New Products Reveal Microsoft Wants It All the Software Giant, Determined to Stay Ahead in the Fast-Evolving Computer-Software Industry, Is Starting to Look beyond Personal Computers

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WITH Bill Gates now married and building a spectacular lakefront home, some people have speculated that he will lose touch with his business, leaving Microsoft Corporation vulnerable to competition.

Yet Mr. Gates appears to be as determined as ever to see the firm remain the 600-megabyte gorilla at the center of the fast-evolving computer-software industry.

Spending millions of dollars on forthcoming versions of its core products - basic software on which most personal computers run - is just a start. The Redmond, Wash., firm is looking beyond the PC on numerous fronts:

* Gates last week announced "Microsoft Exchange" - software designed to help corporate work forces share information among many computers. This is a fast-growing area of software, known as "groupware," in which Microsoft lags far behind Lotus Corporation of Cambridge, Mass.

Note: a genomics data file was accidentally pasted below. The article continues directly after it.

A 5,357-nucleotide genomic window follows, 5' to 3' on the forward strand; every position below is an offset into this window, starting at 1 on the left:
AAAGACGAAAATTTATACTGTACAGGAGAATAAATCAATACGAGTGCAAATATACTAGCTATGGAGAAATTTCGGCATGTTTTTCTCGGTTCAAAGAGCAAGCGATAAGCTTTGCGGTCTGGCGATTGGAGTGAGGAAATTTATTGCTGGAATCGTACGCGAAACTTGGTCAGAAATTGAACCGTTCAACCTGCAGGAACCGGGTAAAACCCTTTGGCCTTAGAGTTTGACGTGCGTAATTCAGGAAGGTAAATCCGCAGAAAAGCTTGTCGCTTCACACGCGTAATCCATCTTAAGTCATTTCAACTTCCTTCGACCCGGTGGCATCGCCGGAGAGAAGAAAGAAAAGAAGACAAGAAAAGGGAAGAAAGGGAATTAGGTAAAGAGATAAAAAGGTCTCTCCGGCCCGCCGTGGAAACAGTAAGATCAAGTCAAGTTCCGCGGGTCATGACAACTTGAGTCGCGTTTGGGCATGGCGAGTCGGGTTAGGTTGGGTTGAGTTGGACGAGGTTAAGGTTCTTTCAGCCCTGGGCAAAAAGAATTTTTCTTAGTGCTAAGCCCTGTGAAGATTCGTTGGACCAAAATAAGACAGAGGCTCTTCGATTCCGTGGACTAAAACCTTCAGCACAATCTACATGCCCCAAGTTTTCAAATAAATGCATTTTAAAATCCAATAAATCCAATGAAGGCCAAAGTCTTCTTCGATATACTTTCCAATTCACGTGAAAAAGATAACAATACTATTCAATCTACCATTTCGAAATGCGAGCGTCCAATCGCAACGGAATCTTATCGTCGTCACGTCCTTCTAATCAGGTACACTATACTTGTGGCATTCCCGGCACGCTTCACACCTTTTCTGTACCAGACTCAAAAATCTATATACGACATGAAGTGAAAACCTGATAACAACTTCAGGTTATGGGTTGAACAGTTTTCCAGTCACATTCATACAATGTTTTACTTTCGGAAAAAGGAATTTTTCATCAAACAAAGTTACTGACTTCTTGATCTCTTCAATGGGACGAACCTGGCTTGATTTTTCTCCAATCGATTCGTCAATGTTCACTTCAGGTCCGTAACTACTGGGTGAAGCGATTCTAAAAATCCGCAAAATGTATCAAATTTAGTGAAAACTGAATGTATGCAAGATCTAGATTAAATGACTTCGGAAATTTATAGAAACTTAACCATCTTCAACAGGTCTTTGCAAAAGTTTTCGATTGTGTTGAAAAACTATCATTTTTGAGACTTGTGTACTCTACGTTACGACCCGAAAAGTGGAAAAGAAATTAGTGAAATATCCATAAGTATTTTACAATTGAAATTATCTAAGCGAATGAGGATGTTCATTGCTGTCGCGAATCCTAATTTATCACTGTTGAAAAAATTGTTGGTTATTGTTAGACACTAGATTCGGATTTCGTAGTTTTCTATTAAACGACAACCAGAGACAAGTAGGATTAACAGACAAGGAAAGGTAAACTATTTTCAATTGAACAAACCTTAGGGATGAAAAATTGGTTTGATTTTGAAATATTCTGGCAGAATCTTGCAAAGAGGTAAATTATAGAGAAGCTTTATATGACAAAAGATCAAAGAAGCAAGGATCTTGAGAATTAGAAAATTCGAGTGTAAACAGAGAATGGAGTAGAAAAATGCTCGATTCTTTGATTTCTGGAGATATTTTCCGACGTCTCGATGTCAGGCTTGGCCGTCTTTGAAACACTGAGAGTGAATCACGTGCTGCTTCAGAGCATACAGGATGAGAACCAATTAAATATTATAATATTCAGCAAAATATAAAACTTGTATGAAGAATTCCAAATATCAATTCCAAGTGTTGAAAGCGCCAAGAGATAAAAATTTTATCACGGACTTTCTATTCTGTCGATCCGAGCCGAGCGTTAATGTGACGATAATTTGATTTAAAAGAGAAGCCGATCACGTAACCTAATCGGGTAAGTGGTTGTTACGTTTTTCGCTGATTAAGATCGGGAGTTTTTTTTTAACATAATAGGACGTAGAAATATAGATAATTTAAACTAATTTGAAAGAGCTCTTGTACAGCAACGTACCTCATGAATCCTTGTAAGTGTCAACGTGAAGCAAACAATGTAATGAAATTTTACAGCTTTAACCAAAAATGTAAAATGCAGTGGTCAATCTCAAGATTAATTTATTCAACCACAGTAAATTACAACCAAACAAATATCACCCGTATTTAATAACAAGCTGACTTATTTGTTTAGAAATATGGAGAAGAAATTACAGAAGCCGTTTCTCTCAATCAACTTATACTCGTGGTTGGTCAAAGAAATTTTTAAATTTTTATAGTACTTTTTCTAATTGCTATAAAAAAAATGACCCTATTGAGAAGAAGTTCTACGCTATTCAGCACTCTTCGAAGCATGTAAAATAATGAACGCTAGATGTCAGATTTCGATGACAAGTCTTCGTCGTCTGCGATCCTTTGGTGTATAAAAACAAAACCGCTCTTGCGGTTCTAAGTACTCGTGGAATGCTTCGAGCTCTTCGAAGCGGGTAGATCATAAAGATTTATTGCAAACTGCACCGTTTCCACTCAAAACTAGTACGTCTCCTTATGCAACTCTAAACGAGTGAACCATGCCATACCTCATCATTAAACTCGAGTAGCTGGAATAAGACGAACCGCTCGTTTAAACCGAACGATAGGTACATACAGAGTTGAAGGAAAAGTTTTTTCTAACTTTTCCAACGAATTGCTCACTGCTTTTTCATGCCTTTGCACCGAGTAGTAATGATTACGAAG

* "Microsoft at Work" is a parallel effort to integrate office equipment, such as copy machines and telephones, with computers.

* When people arrive home after a hard day using groupware, Microsoft wants to be waiting in their TV sets. Software controlled by a hand-held keypad will help them sift through masses of entertainment, education, and shopping opportunities that will become available on cable TV.

* Expecting CD-ROM players to proliferate as an attachment to home computers, Microsoft is cranking out compact-disc titles ranging from an encyclopedia to a baseball guide that has sold more than 100,000 copies in less than a month on the market.

"{Microsoft} wants it all" says Karl Wong, an analyst with Dataquest, a San Jose, Calif., research firm. Indeed, as a featured speaker at two recent gatherings here, Gates implied that more is on the way. He talked up possibilities for digitized art images to a meeting of museum curators and told electric-utility executives that his firm is ready to work with them on ideas such as regulating and monitoring home appliances using the TV/keypad as control panel.

Gates, who is writing a book about information technology, also mentioned the idea of a "wallet PC" - potentially a credit card-sized item with computer memory and voice-print security, which could be used in place of money or keys.

To other software companies smarting financially from price competition, all of this must seem an embarrassment of riches.

But can Microsoft win at all these games? …